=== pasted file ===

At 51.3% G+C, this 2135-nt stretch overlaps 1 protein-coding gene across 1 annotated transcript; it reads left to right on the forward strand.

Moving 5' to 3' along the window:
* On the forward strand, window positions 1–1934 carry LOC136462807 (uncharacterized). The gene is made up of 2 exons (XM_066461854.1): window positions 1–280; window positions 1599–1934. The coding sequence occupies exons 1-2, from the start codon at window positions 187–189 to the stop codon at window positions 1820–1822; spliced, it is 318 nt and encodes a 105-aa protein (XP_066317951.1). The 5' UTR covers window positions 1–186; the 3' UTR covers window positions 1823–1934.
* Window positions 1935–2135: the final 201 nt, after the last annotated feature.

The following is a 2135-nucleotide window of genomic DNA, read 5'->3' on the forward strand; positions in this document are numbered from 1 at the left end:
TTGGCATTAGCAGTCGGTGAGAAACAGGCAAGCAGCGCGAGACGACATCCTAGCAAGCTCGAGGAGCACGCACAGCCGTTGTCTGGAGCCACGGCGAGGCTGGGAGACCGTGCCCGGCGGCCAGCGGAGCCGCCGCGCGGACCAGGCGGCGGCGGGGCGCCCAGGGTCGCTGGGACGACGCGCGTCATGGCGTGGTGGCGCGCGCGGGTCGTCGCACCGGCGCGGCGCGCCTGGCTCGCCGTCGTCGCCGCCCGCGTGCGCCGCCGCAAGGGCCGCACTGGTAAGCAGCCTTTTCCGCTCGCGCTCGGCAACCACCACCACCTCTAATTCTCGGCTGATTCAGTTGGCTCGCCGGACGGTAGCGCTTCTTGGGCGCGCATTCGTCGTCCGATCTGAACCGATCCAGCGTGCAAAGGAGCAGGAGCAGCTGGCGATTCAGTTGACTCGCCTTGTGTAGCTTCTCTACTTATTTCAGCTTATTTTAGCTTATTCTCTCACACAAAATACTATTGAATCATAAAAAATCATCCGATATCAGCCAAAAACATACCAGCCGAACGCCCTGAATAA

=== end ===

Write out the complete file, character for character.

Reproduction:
At 51.3% G+C, this 2135-nt stretch overlaps 1 protein-coding gene across 1 annotated transcript; it reads left to right on the forward strand.

Moving 5' to 3' along the window:
* On the forward strand, window positions 1–1934 carry LOC136462807 (uncharacterized). The gene is made up of 2 exons (XM_066461854.1): window positions 1–280; window positions 1599–1934. The coding sequence occupies exons 1-2, from the start codon at window positions 187–189 to the stop codon at window positions 1820–1822; spliced, it is 318 nt and encodes a 105-aa protein (XP_066317951.1). The 5' UTR covers window positions 1–186; the 3' UTR covers window positions 1823–1934.
* Window positions 1935–2135: the final 201 nt, after the last annotated feature.

The following is a 2135-nucleotide window of genomic DNA, read 5'->3' on the forward strand; positions in this document are numbered from 1 at the left end:
TTGGCATTAGCAGTCGGTGAGAAACAGGCAAGCAGCGCGAGACGACATCCTAGCAAGCTCGAGGAGCACGCACAGCCGTTGTCTGGAGCCACGGCGAGGCTGGGAGACCGTGCCCGGCGGCCAGCGGAGCCGCCGCGCGGACCAGGCGGCGGCGGGGCGCCCAGGGTCGCTGGGACGACGCGCGTCATGGCGTGGTGGCGCGCGCGGGTCGTCGCACCGGCGCGGCGCGCCTGGCTCGCCGTCGTCGCCGCCCGCGTGCGCCGCCGCAAGGGCCGCACTGGTAAGCAGCCTTTTCCGCTCGCGCTCGGCAACCACCACCACCTCTAATTCTCGGCTGATTCAGTTGGCTCGCCGGACGGTAGCGCTTCTTGGGCGCGCATTCGTCGTCCGATCTGAACCGATCCAGCGTGCAAAGGAGCAGGAGCAGCTGGCGATTCAGTTGACTCGCCTTGTGTAGCTTCTCTACTTATTTCAGCTTATTTTAGCTTATTCTCTCACACAAAATACTATTGAATCATAAAAAATCATCCGATATCAGCCAAAAACATACCAGCCGAACGCCCTGAATAA